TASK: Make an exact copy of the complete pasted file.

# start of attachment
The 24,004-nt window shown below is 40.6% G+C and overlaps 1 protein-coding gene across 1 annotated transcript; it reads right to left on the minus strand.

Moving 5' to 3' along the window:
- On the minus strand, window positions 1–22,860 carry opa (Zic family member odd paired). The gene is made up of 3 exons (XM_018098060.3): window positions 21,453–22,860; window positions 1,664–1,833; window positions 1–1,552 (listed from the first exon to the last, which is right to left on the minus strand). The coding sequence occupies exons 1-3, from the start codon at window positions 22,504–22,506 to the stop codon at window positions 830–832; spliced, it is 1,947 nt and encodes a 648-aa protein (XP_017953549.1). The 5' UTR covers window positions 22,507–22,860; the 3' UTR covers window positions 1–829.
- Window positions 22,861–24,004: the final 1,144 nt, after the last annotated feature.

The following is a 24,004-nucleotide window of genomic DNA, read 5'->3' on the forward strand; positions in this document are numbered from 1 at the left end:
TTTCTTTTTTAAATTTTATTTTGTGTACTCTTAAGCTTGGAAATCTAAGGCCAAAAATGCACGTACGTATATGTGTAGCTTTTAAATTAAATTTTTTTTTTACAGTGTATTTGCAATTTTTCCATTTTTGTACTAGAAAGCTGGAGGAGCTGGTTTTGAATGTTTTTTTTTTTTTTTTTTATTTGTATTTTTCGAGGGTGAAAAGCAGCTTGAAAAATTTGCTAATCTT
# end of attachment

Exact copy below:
The 24,004-nt window shown below is 40.6% G+C and overlaps 1 protein-coding gene across 1 annotated transcript; it reads right to left on the minus strand.

Moving 5' to 3' along the window:
- On the minus strand, window positions 1–22,860 carry opa (Zic family member odd paired). The gene is made up of 3 exons (XM_018098060.3): window positions 21,453–22,860; window positions 1,664–1,833; window positions 1–1,552 (listed from the first exon to the last, which is right to left on the minus strand). The coding sequence occupies exons 1-3, from the start codon at window positions 22,504–22,506 to the stop codon at window positions 830–832; spliced, it is 1,947 nt and encodes a 648-aa protein (XP_017953549.1). The 5' UTR covers window positions 22,507–22,860; the 3' UTR covers window positions 1–829.
- Window positions 22,861–24,004: the final 1,144 nt, after the last annotated feature.

The following is a 24,004-nucleotide window of genomic DNA, read 5'->3' on the forward strand; positions in this document are numbered from 1 at the left end:
TTTCTTTTTTAAATTTTATTTTGTGTACTCTTAAGCTTGGAAATCTAAGGCCAAAAATGCACGTACGTATATGTGTAGCTTTTAAATTAAATTTTTTTTTTACAGTGTATTTGCAATTTTTCCATTTTTGTACTAGAAAGCTGGAGGAGCTGGTTTTGAATGTTTTTTTTTTTTTTTTTTATTTGTATTTTTCGAGGGTGAAAAGCAGCTTGAAAAATTTGCTAATCTT